Background
Ultrafiltration is an alternative strategy to diuretic therapy for the treatment of patients with acute decompensated heart failure. Little is known about the efficacy and safety of ultrafiltration in patients with acute decompensated heart failure complicated by persistent congestion and worsened renal function.

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2012 Dec 12 - A Trial of Intracranial-Pressure Monitoring in Traumatic Brain Injury

Randall M. Chesnut, M.D., Nancy Temkin, Ph.D., Nancy Carney, Ph.D., Sureyya Dikmen, Ph.D., Carlos Rondina, M.D., Walter Videtta, M.D., Gustavo Petroni, M.D., Silvia Lujan, M.D., Jim Pridgeon, M.H.A., Jason Barber, M.S., Joan Machamer, M.A., Kelley Chaddock, B.A., Juanita M. Celix, M.D., Marianna Cherner, Ph.D., and Terence Hendrix, B.A. December 12, 2012DOI: 10.1056/NEJMoa1207363
Background
Intracranial-pressure monitoring is considered the standard of care for severe traumatic brain injury and is used frequently, but the efficacy of treatment based on monitoring in improving the outcome has not been rigorously assessed.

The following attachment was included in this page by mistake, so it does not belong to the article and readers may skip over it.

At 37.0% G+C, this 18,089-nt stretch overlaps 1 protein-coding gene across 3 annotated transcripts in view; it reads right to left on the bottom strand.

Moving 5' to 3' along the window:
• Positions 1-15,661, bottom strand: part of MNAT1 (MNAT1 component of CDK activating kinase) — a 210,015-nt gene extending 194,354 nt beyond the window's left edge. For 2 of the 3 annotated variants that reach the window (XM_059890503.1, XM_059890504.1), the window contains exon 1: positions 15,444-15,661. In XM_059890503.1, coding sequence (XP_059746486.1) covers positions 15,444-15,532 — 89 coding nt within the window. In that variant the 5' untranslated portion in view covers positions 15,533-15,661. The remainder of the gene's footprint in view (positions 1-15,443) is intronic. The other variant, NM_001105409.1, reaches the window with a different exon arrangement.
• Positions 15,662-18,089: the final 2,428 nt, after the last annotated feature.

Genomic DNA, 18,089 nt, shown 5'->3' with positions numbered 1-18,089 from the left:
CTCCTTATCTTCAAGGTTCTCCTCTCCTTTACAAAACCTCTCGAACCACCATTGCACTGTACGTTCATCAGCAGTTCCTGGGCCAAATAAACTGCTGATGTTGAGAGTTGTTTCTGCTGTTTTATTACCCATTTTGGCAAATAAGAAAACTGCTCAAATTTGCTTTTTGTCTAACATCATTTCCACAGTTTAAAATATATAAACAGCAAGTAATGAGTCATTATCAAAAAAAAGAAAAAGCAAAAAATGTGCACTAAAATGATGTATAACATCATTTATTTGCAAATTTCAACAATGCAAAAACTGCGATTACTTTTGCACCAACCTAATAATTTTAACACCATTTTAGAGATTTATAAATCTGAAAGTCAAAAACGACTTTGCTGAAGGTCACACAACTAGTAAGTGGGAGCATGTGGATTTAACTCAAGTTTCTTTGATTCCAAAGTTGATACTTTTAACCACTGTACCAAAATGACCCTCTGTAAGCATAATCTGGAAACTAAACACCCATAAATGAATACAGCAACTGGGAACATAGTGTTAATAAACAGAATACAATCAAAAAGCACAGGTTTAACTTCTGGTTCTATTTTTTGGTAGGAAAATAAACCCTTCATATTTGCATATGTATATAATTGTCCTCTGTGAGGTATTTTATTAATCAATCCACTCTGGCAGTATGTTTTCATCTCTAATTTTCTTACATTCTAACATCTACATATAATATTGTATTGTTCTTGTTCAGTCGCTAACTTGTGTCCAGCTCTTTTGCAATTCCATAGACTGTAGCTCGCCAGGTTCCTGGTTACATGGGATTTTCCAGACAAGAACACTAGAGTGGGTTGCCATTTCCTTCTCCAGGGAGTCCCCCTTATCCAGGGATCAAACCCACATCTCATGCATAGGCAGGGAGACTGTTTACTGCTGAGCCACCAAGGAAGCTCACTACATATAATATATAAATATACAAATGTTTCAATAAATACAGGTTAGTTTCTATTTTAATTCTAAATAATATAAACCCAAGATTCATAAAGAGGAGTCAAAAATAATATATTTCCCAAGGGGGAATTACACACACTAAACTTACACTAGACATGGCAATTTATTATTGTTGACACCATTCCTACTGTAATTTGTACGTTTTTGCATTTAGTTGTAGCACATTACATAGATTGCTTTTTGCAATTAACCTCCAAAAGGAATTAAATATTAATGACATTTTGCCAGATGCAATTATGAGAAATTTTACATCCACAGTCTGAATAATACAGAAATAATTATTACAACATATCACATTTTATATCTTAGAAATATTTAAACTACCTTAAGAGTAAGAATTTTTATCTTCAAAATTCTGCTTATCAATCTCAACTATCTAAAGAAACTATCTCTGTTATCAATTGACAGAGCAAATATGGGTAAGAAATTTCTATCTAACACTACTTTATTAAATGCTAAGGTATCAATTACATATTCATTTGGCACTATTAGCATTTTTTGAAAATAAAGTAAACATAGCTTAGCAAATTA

Methods

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2012 Dec 6 - Preventing Lethal Hospital Outbreaks of Antibiotic-Resistant Bacteria

Thomas J. Sandora, M.D., M.P.H., and Donald A. Goldmann, M.D. N Engl J Med 2012; 367:2168-2170 December 6, 2012
In 2011, a strain of Klebsiella pneumoniae resistant to multiple antibiotics, including carbapenems, was identified in the intensive care unit (ICU) of the Clinical Center of the National Institutes of Health (NIH).1 This organism has since colonized at least 19 patients and may have caused seven deaths among patients with severe coexisting conditions. Although the spread of the organism was traced through clinical epidemiologic investigation and whole-genome sequencing, it was curtailed by “rigorous infection-control procedures.” What does this episode tell us about how to mitigate the risk of future outbreaks?

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2012 Dec 6 - Review Article Weaning Patients from the Ventilator

John F. McConville, M.D., and John P. Kress, M.D. N Engl J Med 2012; 367:2233-2239 December 6,
In the United States, almost 800,000 patients who are hospitalized each year require mechanical ventilation.1 This estimate excludes neonates, and there is little doubt that mechanical ventilation will be increasingly used as the number of patients 65 years of age or older continues to increase.2,3 The majority of patients who receive mechanical ventilation have acute respiratory failure in the postoperative period, pneumonia, congestive heart failure, sepsis, trauma, or the acute respiratory distress syndrome (ARDS).4